U.S. Marines destroyed their weapons with sledgehammers before evacuating with other U.S. personnel from the embassy in Yemen after rebels seized control of the country.
Just before leaving the capital city of Sanaa Wednesday, U.S. Embassy Marines and diplomatic personnel destroyed weapons and left more than 20 vehicles at the airport before departing the country on a civilian charter plane.
Security forces stand guard around the U.S. Embassy building in Sanaa, Yemen, on Feb. 11, 2015. The U.S. government closed its embassy in Yemen and evacuated all diplomatic staff after Shiite Houthi rebels took over large parts of the country. (Anadolu Agency/Getty Images)
“Specifically, each bolt was removed from its weapons body and rendered inoperable by smashing with sledgehammers. The weapons bodies, minus the bolts, were then separately smashed with sledgehammers. All of these destroyed components were left at the airport – and components were scattered; no usable weapon was taken from any Marine," the Marine Corps said in a statement.
Military.com reported, it isn't clear who is now in possession of the equipment. The outlet reported M-9 pistols and M-4 carbines were among the items destroyed.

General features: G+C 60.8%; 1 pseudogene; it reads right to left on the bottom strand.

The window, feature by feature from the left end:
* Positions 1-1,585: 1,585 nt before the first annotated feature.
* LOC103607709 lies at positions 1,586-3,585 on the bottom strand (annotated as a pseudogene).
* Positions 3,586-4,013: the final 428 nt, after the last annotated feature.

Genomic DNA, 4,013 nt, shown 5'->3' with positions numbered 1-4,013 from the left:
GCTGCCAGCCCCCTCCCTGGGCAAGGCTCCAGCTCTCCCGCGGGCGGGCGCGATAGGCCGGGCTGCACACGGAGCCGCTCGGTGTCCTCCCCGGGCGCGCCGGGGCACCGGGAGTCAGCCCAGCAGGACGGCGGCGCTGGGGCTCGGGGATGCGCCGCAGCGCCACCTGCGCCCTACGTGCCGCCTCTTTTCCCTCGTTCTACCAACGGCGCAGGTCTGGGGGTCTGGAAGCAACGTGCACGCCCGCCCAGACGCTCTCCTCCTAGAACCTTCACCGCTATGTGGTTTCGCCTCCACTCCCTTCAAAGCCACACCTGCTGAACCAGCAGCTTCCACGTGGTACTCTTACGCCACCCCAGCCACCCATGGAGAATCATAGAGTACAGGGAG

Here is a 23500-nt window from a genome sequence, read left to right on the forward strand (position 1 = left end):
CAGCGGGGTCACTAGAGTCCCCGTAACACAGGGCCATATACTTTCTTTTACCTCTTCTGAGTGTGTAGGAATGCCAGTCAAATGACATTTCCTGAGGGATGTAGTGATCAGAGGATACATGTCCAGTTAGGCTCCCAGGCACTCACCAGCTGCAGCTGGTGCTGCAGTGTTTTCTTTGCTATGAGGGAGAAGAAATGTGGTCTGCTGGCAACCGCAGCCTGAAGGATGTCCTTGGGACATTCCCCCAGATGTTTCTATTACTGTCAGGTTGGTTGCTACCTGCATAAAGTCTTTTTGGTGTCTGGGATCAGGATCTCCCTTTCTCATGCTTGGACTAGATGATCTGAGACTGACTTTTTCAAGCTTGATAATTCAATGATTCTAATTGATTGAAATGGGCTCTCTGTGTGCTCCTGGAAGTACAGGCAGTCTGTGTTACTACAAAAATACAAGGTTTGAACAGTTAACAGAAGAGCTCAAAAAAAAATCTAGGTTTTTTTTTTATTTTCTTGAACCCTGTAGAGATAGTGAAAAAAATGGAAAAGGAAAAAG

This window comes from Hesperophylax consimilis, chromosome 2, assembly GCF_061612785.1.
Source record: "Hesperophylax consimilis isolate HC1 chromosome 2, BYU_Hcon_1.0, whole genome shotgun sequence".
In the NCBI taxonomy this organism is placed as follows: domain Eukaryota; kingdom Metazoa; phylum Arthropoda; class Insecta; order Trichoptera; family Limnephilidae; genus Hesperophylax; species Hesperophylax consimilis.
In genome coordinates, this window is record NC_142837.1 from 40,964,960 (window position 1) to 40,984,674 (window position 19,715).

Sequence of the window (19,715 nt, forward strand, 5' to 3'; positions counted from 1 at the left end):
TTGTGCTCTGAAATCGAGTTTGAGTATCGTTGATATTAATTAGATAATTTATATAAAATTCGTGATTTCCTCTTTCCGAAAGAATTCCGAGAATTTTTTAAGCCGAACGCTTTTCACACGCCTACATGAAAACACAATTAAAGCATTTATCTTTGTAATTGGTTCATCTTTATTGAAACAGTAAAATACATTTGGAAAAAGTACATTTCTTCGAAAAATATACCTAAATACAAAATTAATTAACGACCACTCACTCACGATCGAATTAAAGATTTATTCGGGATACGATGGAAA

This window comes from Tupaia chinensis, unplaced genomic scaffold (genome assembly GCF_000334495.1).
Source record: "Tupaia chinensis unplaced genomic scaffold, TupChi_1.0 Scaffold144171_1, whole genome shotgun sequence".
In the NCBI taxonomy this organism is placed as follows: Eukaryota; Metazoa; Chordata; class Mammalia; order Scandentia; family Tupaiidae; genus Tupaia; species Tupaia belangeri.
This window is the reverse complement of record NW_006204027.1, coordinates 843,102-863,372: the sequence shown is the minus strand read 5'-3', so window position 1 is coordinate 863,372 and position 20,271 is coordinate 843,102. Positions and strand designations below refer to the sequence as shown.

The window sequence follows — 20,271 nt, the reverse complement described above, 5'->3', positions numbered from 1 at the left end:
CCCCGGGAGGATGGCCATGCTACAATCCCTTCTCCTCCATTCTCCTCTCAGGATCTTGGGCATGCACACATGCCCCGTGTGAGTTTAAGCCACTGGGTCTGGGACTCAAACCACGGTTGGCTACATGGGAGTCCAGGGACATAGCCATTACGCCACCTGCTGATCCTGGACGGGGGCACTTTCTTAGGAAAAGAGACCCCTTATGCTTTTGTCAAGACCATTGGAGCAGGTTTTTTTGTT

The Marines insisted nothing was "handed over" to any rebels.
"The Marine Security Force left the American embassy in Yemen for the movement to the airfield as part of the 'ordered departure' with only personal weapons ... None of them were 'handed over' in any way to anyone. The destruction of weapons at the embassy and the airport was carried out in accordance with an approved destruction plan," the statement said. "To be clear: No Marine handed a weapon to a Houthi, or had one taken from him."
A Marine spokesman could not say whether it was unprecedented for U.S. troops to destroy the equipment. Pentagon spokesman Army Col. Steve Warren did not indicate whether the vehicles were also destroyed, according to Military.com.
Warren was unsure of why U.S. troops and personnel left in a civilian charter plane rather than a military aircraft, though said the weapons could have been transported out of Yemen had the Marines traveled by military aircraft instead.
The Houthi rebel group known as Ansar Allah, which translates as "Partisans of God," follows the branch of Shiite Islam known as Zaidism. The Houthis have been fighting for control over Yemen for months, demanding a government that is more representative of its citizens.
"Our demands are like the demands of the Yemeni people who seek a decent life, a good economy, security, stability, [and] freedom of expression," Houthi spokesman Mohammed Abdul Sallam told Al Jazeera in August.
The escalating protests led Yemeni President Abd Rabbo Mansour Hadi and members of his cabinet to resign in January.
TheBlaze contacted a spokesman for the Marine Corp on Thursday but was told that "no further information beyond what the full statement" was available.
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